Daredevil (2019) #1-36, Daredevil (2019) Annual #1, Daredevil (2022) #1-14
2. Ann Nocenti and John Romita Jr.
Ann Nocenti and John Romita Jr.’s Daredevil is criminally overlooked. Romita Jr.’s art and Nocenti’s emphasis on Daredevil’s place in his community captured late 1980s Hell’s Kitchen like a photograph—no sensationalism necessary. Thanks to Ann Nocenti’s whip-smart critical eye, Daredevil tackled social issues like misogyny (through the iconic villain Typhoid Mary), environmental racism, corrupt landlords, ableism, and more. Furthermore, Nocenti and Romita Jr. unpacked violence in the superhero genre and its effects on ordinary people. Daredevil and the Punisher’s fight in Daredevil #257 is a testament to this. Nocenti and Romita Jr. skirt the typical preachiness of the two characters in favor of narrating the scene from the perspective of the criminal whose fate hangs in the balance. From scenes like this, it’s clear that both creators loved Daredevil, but they weren’t afraid to give him tough love. In addition, his fight with Mephisto is not to be missed.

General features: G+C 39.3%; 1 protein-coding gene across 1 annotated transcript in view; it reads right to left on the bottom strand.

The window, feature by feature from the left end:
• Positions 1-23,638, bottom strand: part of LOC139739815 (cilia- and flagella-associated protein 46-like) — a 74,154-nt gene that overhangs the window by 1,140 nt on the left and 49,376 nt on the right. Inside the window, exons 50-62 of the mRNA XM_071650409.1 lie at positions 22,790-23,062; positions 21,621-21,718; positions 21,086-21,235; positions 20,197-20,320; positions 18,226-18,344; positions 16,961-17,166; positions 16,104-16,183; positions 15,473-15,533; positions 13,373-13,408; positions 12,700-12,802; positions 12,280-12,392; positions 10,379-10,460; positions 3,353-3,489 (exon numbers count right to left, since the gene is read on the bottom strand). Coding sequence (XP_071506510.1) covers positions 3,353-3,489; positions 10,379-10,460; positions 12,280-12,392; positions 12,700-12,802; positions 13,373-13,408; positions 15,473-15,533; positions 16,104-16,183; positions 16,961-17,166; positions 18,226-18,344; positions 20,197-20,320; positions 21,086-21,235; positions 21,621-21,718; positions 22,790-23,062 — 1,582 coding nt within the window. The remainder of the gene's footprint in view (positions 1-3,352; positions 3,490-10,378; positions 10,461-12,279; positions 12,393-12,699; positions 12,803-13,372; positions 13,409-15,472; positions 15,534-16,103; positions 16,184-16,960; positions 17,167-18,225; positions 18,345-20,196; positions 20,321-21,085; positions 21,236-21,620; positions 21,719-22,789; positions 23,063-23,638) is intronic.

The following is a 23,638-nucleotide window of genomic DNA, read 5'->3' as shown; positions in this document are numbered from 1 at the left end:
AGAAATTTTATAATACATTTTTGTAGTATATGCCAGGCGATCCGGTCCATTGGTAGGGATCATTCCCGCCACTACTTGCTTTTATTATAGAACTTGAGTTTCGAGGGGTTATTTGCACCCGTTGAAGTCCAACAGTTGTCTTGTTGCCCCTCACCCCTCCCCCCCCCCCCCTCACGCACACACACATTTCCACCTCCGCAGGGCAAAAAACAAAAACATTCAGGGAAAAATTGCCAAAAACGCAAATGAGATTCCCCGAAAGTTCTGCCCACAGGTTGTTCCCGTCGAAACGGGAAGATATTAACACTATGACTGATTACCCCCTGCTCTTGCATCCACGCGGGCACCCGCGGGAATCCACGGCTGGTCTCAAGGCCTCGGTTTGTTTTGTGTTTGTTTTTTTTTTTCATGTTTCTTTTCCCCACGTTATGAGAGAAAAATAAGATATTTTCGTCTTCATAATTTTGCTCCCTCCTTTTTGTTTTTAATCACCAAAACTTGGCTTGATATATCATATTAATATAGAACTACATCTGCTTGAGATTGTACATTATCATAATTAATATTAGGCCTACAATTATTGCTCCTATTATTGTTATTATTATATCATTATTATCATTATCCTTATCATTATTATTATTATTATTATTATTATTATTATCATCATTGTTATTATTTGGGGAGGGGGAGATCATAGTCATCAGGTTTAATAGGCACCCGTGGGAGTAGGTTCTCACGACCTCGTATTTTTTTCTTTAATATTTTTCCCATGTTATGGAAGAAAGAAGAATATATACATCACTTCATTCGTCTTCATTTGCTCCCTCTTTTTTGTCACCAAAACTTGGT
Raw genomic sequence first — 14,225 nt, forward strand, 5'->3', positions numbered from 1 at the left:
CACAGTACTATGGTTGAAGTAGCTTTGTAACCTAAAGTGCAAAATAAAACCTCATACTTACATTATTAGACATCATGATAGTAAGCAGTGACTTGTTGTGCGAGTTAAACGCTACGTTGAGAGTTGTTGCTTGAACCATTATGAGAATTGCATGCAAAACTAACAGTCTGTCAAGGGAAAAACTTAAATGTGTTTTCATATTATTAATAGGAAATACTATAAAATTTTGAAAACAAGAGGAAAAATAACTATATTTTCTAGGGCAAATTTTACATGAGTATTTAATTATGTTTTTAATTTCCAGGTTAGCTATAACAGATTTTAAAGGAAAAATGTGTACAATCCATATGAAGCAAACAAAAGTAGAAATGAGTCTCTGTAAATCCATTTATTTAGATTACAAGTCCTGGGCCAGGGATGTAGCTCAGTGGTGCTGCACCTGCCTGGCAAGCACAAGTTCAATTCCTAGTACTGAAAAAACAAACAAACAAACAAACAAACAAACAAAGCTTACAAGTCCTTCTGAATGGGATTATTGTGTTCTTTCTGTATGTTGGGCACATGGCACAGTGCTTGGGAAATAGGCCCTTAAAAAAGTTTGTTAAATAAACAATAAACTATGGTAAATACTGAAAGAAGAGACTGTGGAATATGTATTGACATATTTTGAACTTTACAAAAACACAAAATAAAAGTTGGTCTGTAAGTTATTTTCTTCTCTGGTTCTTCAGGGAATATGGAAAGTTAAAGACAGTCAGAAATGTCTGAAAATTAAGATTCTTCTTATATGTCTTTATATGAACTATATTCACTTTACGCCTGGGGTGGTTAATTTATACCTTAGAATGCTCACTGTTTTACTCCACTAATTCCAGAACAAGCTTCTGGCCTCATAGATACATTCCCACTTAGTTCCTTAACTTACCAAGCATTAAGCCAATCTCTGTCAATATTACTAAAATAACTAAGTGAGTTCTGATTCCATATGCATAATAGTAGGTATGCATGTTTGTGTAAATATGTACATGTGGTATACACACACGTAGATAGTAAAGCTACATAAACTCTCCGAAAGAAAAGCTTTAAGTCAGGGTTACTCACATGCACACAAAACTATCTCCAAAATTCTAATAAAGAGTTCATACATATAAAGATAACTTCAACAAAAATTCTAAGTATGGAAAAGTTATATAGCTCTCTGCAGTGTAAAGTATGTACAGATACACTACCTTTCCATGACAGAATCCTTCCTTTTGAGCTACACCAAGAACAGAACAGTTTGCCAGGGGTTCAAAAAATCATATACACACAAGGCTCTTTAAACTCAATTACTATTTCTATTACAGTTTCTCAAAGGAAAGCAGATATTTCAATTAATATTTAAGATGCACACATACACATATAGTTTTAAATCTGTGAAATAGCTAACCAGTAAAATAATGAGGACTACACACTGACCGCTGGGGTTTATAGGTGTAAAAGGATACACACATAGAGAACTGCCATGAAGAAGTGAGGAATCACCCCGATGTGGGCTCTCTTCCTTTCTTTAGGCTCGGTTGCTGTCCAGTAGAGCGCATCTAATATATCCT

Ann Nocenti’s run is Daredevil #236, #238-245, #247-#257, #259-291.
Romita Jr was artist on Daredevil #250-#257, #259-263, #265-276, #278-282.
1. Brian Michael Bendis, David Mack, and Alex Maleev